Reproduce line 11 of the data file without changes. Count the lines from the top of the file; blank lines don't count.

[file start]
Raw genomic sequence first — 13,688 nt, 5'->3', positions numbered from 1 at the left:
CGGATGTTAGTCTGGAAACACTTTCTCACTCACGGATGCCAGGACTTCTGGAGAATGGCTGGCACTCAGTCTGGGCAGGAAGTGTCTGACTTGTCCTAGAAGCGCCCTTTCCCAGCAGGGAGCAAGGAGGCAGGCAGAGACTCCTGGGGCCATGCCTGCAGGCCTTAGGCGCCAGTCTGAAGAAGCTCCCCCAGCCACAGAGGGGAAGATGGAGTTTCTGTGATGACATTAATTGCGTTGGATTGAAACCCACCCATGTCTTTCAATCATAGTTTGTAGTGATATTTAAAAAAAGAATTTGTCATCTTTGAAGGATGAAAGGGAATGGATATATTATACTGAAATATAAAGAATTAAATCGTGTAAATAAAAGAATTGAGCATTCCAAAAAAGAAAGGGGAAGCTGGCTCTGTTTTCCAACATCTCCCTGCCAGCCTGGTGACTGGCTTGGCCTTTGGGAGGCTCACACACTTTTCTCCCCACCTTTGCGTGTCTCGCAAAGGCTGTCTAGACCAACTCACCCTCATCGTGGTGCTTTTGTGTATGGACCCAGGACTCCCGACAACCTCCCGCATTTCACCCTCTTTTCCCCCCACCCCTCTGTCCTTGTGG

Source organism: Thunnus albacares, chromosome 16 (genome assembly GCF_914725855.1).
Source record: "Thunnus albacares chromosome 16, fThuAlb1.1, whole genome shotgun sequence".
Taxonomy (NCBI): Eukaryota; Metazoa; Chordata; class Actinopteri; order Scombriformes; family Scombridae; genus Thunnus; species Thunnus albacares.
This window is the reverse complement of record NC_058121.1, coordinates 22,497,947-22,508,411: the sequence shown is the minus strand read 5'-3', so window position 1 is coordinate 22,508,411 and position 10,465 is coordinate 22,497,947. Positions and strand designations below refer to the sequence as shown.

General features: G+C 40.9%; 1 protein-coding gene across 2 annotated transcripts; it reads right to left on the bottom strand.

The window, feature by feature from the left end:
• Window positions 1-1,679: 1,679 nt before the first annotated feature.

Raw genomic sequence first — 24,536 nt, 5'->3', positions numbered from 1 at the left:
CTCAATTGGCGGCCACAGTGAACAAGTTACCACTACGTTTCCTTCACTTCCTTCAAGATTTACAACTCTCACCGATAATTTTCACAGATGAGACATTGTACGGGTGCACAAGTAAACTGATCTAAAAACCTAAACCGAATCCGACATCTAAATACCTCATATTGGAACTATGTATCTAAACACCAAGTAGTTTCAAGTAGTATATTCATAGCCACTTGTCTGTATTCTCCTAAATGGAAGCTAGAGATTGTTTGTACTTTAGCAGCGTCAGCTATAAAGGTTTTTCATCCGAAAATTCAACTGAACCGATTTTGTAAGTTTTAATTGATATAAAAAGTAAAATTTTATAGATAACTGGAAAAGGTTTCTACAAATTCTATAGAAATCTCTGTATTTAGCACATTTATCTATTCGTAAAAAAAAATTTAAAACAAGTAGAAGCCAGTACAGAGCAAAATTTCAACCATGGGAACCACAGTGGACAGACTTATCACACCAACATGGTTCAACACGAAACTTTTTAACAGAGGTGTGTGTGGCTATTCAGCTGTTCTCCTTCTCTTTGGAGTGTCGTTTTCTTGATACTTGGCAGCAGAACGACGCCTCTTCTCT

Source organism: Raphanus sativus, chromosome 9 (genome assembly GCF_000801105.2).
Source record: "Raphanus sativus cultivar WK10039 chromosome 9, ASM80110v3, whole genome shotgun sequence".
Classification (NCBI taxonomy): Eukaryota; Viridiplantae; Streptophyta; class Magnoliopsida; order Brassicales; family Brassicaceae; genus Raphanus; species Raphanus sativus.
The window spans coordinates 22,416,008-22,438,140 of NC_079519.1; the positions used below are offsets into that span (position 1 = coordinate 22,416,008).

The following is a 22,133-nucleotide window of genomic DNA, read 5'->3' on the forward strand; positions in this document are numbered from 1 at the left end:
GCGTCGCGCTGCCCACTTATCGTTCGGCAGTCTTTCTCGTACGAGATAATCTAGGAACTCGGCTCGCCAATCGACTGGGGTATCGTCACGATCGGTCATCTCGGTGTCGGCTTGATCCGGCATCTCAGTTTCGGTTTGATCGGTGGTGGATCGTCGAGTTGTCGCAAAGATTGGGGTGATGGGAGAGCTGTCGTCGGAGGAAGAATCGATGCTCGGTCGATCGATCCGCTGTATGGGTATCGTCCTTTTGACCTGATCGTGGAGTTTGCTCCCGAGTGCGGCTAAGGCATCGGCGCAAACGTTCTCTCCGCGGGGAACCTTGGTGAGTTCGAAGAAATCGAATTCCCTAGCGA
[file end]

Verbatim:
CTCAATTGGCGGCCACAGTGAACAAGTTACCACTACGTTTCCTTCACTTCCTTCAAGATTTACAACTCTCACCGATAATTTTCACAGATGAGACATTGTACGGGTGCACAAGTAAACTGATCTAAAAACCTAAACCGAATCCGACATCTAAATACCTCATATTGGAACTATGTATCTAAACACCAAGTAGTTTCAAGTAGTATATTCATAGCCACTTGTCTGTATTCTCCTAAATGGAAGCTAGAGATTGTTTGTACTTTAGCAGCGTCAGCTATAAAGGTTTTTCATCCGAAAATTCAACTGAACCGATTTTGTAAGTTTTAATTGATATAAAAAGTAAAATTTTATAGATAACTGGAAAAGGTTTCTACAAATTCTATAGAAATCTCTGTATTTAGCACATTTATCTATTCGTAAAAAAAAATTTAAAACAAGTAGAAGCCAGTACAGAGCAAAATTTCAACCATGGGAACCACAGTGGACAGACTTATCACACCAACATGGTTCAACACGAAACTTTTTAACAGAGGTGTGTGTGGCTATTCAGCTGTTCTCCTTCTCTTTGGAGTGTCGTTTTCTTGATACTTGGCAGCAGAACGACGCCTCTTCTCT